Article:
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The CCP reasserts its control over the private sector by extending its reach far inside foreign and Chinese companies. For foreign investors, such close and often involuntary cooperation with the party-state can bring lucrative opportunities but also lead to questionable business decisions.

Pony Ma Huateng

When the Communist Party’s leaders sped up the opening of China’s state-led economy in the 1990s, private and foreign-invested companies experienced a period of explosive growth. By the year 2000, they contributed more than half of China’s GDP, outpacing state-owned and communal enterprises in many sectors. Today, China’s future-oriented technology industries, from biotechnology to e-mobility and Artificial Intelligence, are all dominated by private companies.

Many investors and economists viewed China’s path as confirming the assumption that free enterprises would eventually spawn free markets and political pluralism.  As late as 2014, Nicolas Lardy, senior China economist at the Washington, D.C.-based Peterson Institute for International Economics, argued that a competition-driven market economy would virtually be unstoppable in China.

It is true that the private sector’s swift development initially took place outside the control of the Communist Party of China (CCP).  The party welcomed the sector’s contribution to growth, employment and tax revenue. But it also kept an ideological distance to China’s new capitalists until 2002 when Jiang Zemin officially invited the “progressive productive forces” to become CCP members. At the same time, the CCP started a campaign to set up party structures in private companies. It was the beginning of an ongoing development to co-opt the private economy into the political system.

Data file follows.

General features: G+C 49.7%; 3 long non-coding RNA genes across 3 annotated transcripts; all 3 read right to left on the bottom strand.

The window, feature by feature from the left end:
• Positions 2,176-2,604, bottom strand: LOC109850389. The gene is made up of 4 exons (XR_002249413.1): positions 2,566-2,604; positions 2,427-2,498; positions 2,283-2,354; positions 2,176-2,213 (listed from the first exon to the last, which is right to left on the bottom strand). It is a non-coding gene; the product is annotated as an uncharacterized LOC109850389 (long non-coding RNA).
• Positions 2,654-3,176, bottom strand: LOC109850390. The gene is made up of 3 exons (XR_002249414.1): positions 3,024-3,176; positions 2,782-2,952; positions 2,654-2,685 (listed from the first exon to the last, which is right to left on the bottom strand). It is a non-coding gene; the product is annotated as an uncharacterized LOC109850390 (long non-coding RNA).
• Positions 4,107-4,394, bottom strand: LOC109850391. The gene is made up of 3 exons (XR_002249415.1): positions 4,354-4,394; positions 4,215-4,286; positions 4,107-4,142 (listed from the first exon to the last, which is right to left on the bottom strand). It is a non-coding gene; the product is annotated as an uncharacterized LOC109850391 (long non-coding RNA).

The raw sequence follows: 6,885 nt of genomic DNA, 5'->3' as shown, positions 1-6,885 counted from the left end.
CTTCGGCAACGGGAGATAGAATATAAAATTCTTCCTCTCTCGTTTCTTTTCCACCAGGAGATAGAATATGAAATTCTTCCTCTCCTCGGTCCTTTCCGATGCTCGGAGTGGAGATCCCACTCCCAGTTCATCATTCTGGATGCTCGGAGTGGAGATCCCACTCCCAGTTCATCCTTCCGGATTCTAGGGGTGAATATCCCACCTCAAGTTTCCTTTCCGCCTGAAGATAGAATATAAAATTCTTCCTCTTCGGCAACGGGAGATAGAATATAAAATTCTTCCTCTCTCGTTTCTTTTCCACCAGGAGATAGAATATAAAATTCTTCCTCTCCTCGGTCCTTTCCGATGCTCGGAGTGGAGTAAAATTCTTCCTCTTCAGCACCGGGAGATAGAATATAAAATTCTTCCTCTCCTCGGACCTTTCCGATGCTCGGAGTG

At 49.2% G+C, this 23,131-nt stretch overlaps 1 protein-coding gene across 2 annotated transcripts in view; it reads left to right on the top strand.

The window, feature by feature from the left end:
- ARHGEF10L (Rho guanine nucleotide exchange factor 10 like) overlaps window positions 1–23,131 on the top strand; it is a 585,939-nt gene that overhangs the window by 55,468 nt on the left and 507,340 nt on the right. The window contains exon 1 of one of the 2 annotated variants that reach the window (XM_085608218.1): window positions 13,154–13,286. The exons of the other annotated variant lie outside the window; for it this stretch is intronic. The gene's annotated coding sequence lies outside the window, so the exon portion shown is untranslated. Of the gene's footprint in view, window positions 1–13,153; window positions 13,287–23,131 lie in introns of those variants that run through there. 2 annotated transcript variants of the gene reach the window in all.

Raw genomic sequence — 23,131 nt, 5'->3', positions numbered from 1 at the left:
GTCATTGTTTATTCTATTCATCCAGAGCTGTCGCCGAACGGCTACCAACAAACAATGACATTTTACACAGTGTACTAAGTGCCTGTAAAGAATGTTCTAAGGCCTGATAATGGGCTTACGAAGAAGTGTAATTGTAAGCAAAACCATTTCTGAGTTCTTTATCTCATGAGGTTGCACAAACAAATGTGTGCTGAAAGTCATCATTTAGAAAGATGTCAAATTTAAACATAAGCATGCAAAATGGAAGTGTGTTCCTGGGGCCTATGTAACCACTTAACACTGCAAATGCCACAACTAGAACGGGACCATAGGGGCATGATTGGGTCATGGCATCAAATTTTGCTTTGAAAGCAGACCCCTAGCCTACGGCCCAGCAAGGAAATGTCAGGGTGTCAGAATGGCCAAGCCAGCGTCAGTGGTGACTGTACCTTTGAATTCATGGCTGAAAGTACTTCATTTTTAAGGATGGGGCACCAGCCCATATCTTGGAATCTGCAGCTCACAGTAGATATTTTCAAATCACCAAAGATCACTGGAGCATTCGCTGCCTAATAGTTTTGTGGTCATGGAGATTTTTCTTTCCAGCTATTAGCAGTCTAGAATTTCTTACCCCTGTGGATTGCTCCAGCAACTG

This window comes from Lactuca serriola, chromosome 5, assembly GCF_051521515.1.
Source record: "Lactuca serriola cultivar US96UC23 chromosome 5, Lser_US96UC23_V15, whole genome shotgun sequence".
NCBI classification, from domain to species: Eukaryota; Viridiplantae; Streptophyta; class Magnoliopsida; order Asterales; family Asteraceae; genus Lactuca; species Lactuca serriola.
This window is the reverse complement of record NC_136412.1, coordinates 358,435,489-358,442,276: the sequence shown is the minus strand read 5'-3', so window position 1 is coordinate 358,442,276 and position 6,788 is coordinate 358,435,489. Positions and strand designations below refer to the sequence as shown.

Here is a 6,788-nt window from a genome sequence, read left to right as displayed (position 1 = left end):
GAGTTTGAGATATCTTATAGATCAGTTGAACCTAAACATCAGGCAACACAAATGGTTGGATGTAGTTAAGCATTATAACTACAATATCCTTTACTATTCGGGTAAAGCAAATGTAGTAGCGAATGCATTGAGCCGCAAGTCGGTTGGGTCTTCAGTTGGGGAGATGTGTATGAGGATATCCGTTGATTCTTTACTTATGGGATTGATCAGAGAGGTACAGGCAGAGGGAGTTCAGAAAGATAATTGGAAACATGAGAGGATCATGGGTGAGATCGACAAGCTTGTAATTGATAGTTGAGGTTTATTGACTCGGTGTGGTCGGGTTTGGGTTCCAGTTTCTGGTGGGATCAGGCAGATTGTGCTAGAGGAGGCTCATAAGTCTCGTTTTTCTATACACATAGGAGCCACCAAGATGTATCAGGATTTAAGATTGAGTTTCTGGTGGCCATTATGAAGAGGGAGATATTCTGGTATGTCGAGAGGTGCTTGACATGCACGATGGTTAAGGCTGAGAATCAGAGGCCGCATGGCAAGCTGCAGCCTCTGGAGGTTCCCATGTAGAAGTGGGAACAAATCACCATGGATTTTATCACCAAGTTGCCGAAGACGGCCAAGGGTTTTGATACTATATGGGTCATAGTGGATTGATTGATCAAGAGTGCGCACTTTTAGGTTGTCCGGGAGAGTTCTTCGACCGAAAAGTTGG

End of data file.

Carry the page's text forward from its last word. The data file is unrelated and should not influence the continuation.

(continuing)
China’s entrepreneurs: Agents of change or crony communists?

The relationship between politics and businesses in China started to resemble a pattern that is well-known in most economic systems. For businesses and investors in China, connections to political decisionmakers became at least as important as the lobby work of US or German companies in Washington or Berlin. A research team around Xiaojun Yan of Hong Kong University concluded that leading party representatives on lower administrative levels increasingly tended to subordinate CCP organizational discipline and unity  to a lucrative, and corrupt, collusion with local entrepreneurs. From this point of view, China’s private entrepreneurs developed into independent actors with a collective identity who could turn against the CCP’s monopoly on power in case of conflict.

The political scientist Bruce Dickson took a different stance. Based on years of field research, he warned against portraying private entrepreneurs as potential agents of political change in China. In his book “Wealth from Power” he described a “crony communism,” a system of symbiotic and opportunistic transactional relationships between Party cadres and companies.